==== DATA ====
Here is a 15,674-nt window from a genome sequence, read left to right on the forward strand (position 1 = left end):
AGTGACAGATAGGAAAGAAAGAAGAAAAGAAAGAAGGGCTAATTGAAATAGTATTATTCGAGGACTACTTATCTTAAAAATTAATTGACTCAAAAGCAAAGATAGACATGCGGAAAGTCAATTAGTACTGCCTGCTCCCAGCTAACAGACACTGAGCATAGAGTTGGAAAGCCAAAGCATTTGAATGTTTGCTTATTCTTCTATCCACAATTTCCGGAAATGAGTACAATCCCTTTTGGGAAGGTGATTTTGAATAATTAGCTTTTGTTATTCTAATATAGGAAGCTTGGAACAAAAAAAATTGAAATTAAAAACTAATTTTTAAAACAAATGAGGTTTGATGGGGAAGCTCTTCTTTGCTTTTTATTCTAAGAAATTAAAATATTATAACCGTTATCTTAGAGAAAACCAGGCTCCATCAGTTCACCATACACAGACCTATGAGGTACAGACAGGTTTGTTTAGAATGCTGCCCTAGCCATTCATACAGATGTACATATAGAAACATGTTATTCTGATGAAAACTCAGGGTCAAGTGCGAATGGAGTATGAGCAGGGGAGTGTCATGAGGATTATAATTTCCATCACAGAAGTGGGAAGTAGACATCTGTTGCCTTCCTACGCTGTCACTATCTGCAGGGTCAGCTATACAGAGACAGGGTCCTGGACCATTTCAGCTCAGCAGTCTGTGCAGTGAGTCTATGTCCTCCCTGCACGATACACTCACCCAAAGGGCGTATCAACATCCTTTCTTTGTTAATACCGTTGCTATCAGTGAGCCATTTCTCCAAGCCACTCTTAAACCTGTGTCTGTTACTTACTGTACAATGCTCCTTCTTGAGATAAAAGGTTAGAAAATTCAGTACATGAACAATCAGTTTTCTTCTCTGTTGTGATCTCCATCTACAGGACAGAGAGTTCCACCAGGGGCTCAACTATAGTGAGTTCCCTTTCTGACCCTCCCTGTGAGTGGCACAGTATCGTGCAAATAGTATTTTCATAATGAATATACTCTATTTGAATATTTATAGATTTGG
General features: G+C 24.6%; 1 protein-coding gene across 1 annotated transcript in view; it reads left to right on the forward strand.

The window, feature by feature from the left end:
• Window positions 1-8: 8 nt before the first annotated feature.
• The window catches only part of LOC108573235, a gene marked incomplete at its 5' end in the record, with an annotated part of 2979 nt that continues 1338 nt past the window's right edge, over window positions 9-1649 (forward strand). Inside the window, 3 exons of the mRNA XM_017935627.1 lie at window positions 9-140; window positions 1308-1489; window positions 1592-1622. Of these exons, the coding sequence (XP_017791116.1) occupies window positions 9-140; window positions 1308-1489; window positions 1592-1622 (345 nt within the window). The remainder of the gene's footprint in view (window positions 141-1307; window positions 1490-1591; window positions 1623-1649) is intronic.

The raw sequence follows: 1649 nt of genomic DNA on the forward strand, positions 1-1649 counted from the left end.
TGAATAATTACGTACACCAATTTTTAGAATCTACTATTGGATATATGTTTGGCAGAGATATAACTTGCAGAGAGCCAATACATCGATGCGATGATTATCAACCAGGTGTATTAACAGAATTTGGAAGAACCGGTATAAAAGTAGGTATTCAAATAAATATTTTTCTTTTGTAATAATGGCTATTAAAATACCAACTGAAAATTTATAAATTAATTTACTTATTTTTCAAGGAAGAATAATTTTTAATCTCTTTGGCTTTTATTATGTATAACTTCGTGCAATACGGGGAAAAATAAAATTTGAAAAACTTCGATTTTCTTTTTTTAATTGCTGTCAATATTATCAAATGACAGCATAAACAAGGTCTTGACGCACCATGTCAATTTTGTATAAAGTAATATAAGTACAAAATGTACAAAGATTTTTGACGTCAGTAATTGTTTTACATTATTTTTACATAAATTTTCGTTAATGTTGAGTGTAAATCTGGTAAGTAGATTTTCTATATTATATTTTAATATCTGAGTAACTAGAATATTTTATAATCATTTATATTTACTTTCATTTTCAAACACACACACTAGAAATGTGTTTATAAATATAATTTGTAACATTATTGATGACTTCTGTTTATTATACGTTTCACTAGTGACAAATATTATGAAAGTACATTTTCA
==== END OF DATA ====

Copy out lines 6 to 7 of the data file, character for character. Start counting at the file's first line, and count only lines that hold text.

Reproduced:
• The window catches only part of LOC108573235, a gene marked incomplete at its 5' end in the record, with an annotated part of 2979 nt that continues 1338 nt past the window's right edge, over window positions 9-1649 (forward strand). Inside the window, 3 exons of the mRNA XM_017935627.1 lie at window positions 9-140; window positions 1308-1489; window positions 1592-1622. Of these exons, the coding sequence (XP_017791116.1) occupies window positions 9-140; window positions 1308-1489; window positions 1592-1622 (345 nt within the window). The remainder of the gene's footprint in view (window positions 141-1307; window positions 1490-1591; window positions 1623-1649) is intronic.

The raw sequence follows: 1649 nt of genomic DNA on the forward strand, positions 1-1649 counted from the left end.